To me, it feels better if the following were conjugated impératif rather than infinitif:

  • Sauvegarder
  • Cliquer ici
  • Enregistrer
  • Organiser

I would prefer that the user be instructed to perform the actions shown on buttons or in links. Like in English:

  • Save
  • Click Here
  • Record
  • Organize

What is the proper method of communication with a user? Tutoyer? Vouvoyer? Since in English, we frequently use the imperative and it can be translated to the second person singular form, to me, it feels like it is more personal.

I have users all over the world. Will choosing one seem too informal over the other?

  • I see infinitive and vous most of the time. But I don't use enough programs in French to say anything definite...
    – Luke Sawczak
    May 9, 2017 at 21:27
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    Interesting. In my language (German), like in French, the infinitive is used on menu items and buttons. However, I never perceived the English texts as anything other than infinitive forms (with the to being dropped). I might interpret them as imperative directed at the computer/the application. Having instructions for the user on menu items or buttons does not seem to make any sense to me. May 10, 2017 at 10:23
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    Maybe it could help you (a little) to overcome the feeling of detachment from your users (which you mentioned in a comment, below) if you compromise and use the "vous form," but view/justify it in your own mind as you using it in the plural form to communicate with all your users simultaneously rather than in the formal one addressed to each individual user (along the lines of "Cliquez ici ="Click here, y'all/youse guysl"
    – Papa Poule
    May 10, 2017 at 22:38
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    I like what you said. @PapaPoule does the "vous" form, in the mind of a French speaker seem to communicate y'all more than a formal you? I am probably just over thinking this, though when I develop my software, I feel deeply involved in it and I want users to have a connection, albeit vicariously, with me. I see my development as a kin to writing a book. Maybe this is way too deep here. What I really want to know is if I tutoie will I offend any of several generations of people? If yes then I will revert to the old archaic "standard" method of addressing users as suggested by most everyone.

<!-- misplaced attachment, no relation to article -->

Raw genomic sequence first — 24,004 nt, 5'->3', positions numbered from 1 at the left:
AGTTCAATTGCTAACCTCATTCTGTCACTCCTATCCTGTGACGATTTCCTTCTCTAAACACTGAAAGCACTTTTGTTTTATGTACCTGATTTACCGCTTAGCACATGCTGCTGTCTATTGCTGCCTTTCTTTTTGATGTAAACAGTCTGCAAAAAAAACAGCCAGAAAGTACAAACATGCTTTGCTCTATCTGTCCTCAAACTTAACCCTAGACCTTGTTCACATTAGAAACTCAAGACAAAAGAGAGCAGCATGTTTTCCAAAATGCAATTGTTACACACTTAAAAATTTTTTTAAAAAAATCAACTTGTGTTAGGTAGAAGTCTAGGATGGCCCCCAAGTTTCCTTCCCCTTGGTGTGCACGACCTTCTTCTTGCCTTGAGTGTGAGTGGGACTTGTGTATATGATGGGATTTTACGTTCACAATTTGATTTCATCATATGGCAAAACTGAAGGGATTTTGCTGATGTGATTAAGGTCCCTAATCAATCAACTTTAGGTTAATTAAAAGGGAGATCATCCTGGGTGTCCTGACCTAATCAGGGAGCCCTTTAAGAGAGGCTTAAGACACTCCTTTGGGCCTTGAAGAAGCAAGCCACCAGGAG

– CaptainBli
    May 10, 2017 at 23:05

2 Answers 2


As pointed out by Luke Sawczak in the comments, most of software in French use the infinitive form for these verbs.

If you're using these verbs in the context of a tutorial or a guide on how to use this software, you could use the "vous" form. If you want to convey a sense of proximity, then use the "tu" form.

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    Not just most software: this is how instructions are written in French. It applies to cooking recipes, to instructions on how to build furniture, ... May 9, 2017 at 22:32
  • Aren't we supposed to progress though. I feel so detached from my users if I have to use the infinitive form or vovoyer. It seems so retro, like 1970. I don't have a mobile phone from France, do they use the infinitive? What about modern websites? Eh ben, j'ai visité quelques sites et j'ai trouvé qu'il utilisent infinitif et vovoient sur la même page.
    – CaptainBli
    May 9, 2017 at 22:49
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    I can well imagine English programs that would be unusually familiar, such as Tumblr. For example, one of their 404 messages ends: "Unless you were looking for this error page, in which case: Congrats! You totally found it." A French program taking such a tone tutoierait-il, I wonder?
    – Luke Sawczak
    May 9, 2017 at 22:52
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    Just switched my Tumblr to French. « Ou peut-être vouliez-vous visiter cette page d'erreur ? Auquel cas : bravo ! Vous avez réussi ! » So a no-go on that one. (Also, this is admittedly outside of the scope of instructions anyway.)
    – Luke Sawczak
    May 9, 2017 at 22:55
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    Blizzard's 404: "Grats. You broke it." En français: "Ah, ben bravo. Vous avez tout cassé." I'm not holding out much hope now.
    – Luke Sawczak
    May 9, 2017 at 23:09

It depends on your audience.

If you have a software for any user, we normally use "vous", since we don't know the user and that your software may be for professionnals (where we mostly use "vous").

If your software is for children (i.e. Adibou), you can use "tu" (e.g. "Clique sur le carré", "Aide-le à retrouver son chien").

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